My third issue of the week is the growing expectation that the March 2011 Budget will be a “Budget for Growth”. I read this fact in the News of the World and its true! The rest of the story – the idea that the nationalised banks will be sold for £45bn – has been pooh-poohed by my contacts. They blame an over-enthusiastic backbench Tory for the briefing. The idea of going-for-growth was confirmed however. If the first phase of George Osborne’s tenure at the Treasury was deficit-focused the second part will be competition-focused. Next week I’ll be announcing a date for a pre-Budget ConservativeIntelligence conference on competitiveness.

Issue four is family policy. A report by the Centre for Social Justice earlier this week looked at how trends in family breakdown were getting worse. The PM delivered a speech on family policy this afternoon and, frankly, it’s thin stuff. Certainly nothing in there that is proportionate to the challenge. When I asked one leading pro-family Tory campaigner about the PM’s speech they said it looked like it was written by an “invertebrate”. Some would argue that government cannot mend families. Cameron doesn’t agree and points to the cost to the taxpayer of breakdown. This might be another case of the yellow half of the coalition stopping Cameron doing more.

Tim Montgomerie


 A quarter of financial institutions consider quitting Britain: “Businesses and individuals are not looking to relocate to emerging markets. Instead the alternative locations they prefer are Switzerland and the Crown Dependencies – 59% for both – or Ireland, at 45%. 24% of those planning to relocate will do so within the year, rising to 54% within two years. Individuals planning to leave often cited high living costs and poor quality of life as the two biggest factors.” More via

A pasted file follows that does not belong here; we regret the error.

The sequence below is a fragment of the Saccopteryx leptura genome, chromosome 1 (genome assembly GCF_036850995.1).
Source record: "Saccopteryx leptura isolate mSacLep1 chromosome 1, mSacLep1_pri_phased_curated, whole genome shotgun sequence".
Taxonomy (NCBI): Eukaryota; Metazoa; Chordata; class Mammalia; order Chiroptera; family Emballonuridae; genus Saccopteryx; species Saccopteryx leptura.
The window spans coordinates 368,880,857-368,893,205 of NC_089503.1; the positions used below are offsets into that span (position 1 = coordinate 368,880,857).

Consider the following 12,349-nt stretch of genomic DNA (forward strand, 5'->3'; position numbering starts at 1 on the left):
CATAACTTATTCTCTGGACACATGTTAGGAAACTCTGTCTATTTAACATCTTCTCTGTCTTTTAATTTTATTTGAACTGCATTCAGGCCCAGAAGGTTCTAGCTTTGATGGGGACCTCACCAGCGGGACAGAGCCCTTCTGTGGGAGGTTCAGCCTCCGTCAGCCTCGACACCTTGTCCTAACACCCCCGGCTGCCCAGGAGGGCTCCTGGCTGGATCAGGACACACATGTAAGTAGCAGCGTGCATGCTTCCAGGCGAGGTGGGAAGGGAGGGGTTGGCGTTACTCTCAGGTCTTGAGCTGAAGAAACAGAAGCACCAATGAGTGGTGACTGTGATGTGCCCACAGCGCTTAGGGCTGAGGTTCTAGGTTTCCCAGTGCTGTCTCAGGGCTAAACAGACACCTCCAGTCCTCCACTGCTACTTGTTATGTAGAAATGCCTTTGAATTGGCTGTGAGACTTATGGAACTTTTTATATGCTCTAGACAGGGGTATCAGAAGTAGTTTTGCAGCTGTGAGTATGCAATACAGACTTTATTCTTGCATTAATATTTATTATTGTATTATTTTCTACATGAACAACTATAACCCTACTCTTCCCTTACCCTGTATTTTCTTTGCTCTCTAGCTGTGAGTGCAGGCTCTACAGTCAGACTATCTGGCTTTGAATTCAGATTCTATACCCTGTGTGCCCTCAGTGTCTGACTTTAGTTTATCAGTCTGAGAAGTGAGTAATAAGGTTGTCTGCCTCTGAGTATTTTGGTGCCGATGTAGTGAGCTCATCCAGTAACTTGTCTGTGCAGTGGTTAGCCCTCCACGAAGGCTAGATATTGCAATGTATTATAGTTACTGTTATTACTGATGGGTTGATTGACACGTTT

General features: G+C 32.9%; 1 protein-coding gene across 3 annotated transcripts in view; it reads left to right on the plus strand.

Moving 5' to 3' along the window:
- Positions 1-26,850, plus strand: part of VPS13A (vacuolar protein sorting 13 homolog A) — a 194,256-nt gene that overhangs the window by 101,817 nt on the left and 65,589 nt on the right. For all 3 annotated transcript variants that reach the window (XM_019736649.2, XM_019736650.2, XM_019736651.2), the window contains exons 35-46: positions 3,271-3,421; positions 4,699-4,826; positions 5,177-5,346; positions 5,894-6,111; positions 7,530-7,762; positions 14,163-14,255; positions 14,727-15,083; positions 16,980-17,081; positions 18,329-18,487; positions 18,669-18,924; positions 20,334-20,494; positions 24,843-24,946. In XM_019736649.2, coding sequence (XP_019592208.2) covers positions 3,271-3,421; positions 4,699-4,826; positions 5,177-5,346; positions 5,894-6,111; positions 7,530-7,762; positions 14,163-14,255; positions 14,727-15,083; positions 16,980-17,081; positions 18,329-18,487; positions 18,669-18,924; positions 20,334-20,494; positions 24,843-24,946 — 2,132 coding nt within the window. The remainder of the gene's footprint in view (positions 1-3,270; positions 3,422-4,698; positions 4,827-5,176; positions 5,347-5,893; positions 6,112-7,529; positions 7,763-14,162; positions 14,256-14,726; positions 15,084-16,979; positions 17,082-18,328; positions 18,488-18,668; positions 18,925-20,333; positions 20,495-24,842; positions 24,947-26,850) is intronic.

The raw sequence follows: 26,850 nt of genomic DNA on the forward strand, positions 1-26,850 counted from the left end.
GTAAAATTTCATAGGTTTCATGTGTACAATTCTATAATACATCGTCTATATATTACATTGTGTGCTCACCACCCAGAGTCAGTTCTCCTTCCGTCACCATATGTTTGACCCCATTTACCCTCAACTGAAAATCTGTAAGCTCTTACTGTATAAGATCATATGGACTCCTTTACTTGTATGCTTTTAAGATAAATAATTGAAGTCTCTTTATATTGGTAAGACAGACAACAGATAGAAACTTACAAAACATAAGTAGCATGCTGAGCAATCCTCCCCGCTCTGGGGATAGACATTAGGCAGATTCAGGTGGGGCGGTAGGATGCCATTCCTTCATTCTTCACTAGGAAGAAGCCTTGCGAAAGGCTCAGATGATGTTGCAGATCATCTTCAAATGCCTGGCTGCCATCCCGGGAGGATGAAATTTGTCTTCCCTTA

Democratisation of planning: “Decentralisation minister Greg Clark previews the new power for neighbourhoods to take control of planning in their area. They will be able to decide the boundaries of their locality and then by local referenda choose a code for local building. Once this code was established residents would have freedom to add extra storeys to their homes or conservatories, loft conversions, front driveways and wind turbines.” More via

The importance of investing in higher education: “The government of China, for one, has now decided that the ‘next phase of its economic development’ is for it to become a hub of superior knowledge and education in its region. It is beginning to apply the same top-down vigour which it traditionally applies to building highways, dams, and bridges, to higher education. Between 1997 and 2007, the number of Chinese students going to university did not double or treble, it quintupled. And China is investing in an unprecedented way.” More from Azeem Ibrahim via

Unlike John Major, most Tory members don’t want the Coalition to carry on after 2015: “The latest ConservativeHome poll of Tory members finds 79% of members wanting the Tories to govern on our own after the next election. Only 16% want to follow the John Major route. These are not unhappy, grumpy, anti-Cameron Tories. 75% approve of the Coalition today (20% do not). 87% approve of David Cameron’s performance (11% do not). These members are just against the Coalition going on and on. I suspect most Liberal Democrat members feel the same.” More via

And in brief:

  • Sajid Javid MP, a former merchant banker, is emerging as one the party’s most important voices on financial policy. See here:
  • Iain Duncan Smith is Tory members’ favourite Cabinet minister (for now at least)